“Excuse me?”

The vet and I looked at each other in momentary silence. The Girls aka pups, have made more visits to this room in the last 13 weeks than in 13 years of life. As we turn into the road, Bowtie shakes and pants. Blaze shows the whites of her eyes.

I can’t tell if is the memories of vaccinations, operations or being called “cute, old ladies” so many times.

Now, Blaze is passively aggressively slumped on the ground, being thwarted in attempts to avoid neck shaving and blood taking. Bow cowers under the chair, paws crossed she is invisible. The vet whispers again but this time enunciating “she is overweight”…

“Why are we whispering”? I wonder if I should block Blaze’s ears. “Because people get offended.” “What about the dogs”? The vet and I looked at each other in momentary silence.

Ahimsa (non violence) and Satya (truth) .. the tangle of what to say when, to whom and how honest to be. Is it kind to be cruel or cruel to be kind? The conundrum within the yoga community or perhaps just for me. How about a bypass? Perhaps the easiest course of action when speaking with some one holding their dog like a baby.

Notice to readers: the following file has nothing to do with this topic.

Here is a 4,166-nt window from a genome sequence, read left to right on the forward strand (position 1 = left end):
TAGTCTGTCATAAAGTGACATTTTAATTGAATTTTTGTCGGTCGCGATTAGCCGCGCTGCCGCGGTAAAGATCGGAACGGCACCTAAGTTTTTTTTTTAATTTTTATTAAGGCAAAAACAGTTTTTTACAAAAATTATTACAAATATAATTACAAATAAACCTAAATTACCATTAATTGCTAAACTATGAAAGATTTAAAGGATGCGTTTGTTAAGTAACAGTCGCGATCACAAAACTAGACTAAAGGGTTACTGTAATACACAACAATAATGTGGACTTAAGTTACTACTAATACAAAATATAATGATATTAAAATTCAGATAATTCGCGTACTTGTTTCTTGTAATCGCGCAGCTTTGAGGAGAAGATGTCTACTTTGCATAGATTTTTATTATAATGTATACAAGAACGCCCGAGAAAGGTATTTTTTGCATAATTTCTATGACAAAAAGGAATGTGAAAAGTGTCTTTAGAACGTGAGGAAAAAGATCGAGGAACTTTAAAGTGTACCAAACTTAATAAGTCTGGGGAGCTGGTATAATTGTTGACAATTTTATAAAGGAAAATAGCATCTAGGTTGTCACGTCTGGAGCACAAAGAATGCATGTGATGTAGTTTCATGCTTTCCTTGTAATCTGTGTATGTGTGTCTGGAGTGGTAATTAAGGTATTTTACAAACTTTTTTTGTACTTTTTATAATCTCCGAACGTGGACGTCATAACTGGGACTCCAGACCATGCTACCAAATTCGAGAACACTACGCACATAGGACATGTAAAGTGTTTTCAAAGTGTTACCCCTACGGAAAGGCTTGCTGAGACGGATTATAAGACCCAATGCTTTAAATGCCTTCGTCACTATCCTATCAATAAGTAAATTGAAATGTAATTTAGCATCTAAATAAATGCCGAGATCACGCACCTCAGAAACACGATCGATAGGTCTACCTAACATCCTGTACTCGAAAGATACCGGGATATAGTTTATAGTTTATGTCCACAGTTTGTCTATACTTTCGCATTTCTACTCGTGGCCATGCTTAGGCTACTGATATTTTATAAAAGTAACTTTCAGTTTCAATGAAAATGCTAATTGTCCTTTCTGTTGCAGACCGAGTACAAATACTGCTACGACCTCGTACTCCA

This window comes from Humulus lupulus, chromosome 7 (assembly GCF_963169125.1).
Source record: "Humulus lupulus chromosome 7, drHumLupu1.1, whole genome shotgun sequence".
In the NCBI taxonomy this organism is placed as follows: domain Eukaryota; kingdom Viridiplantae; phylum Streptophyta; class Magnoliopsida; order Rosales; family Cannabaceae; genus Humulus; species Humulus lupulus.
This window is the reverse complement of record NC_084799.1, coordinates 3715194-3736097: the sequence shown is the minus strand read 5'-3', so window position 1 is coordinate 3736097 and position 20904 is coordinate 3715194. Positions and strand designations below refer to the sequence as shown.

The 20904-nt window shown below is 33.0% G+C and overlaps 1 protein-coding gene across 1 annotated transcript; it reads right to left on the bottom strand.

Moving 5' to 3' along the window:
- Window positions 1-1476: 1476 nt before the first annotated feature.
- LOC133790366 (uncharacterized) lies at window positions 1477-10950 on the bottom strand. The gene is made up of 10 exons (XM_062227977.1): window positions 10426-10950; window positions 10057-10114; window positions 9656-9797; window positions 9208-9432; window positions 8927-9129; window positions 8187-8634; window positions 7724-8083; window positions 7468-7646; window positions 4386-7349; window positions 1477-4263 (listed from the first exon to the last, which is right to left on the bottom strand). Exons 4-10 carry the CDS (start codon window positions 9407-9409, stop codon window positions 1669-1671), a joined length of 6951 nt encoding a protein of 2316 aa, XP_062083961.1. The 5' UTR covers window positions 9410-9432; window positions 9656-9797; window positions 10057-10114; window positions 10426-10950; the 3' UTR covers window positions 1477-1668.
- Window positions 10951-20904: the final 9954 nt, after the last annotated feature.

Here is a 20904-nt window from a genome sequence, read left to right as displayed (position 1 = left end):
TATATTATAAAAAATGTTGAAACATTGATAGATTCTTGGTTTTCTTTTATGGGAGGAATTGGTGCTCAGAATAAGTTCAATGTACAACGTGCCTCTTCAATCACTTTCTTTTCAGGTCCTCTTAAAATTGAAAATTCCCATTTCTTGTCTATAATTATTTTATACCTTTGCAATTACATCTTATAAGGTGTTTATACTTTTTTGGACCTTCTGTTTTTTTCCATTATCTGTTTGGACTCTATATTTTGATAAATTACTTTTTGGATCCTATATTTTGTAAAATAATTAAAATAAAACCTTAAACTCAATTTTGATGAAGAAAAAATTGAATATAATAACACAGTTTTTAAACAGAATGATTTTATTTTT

For non violent communication, Sanskrit scholar and yogi, Hareesh Wallis suggests before speaking, establishing what it is the truth and then choosing to speak only objectively “Your dog is overweight by 6 kilos and statistically has 10% greater chance of diabetes”. This being inarguable (unless you are a stat expert) and less offensive than whispering your dog is fat. (https://hareesh.org/blog/2018/2/28/near-enemy-8-speaking-your-truth ). Alternatively speak truth subjectively. No way here.

Kudos for the Vet doing his best under trying circumstance with a first world problem, melodramatic person and 2 oversensitised dogs.

The dogs scurry out the door. In their wake, a waiting room of dogs.

The nurse shouts out, “such a cute pair of old ladies”.

Okay, a whisper can less offensive in certain circumstances.

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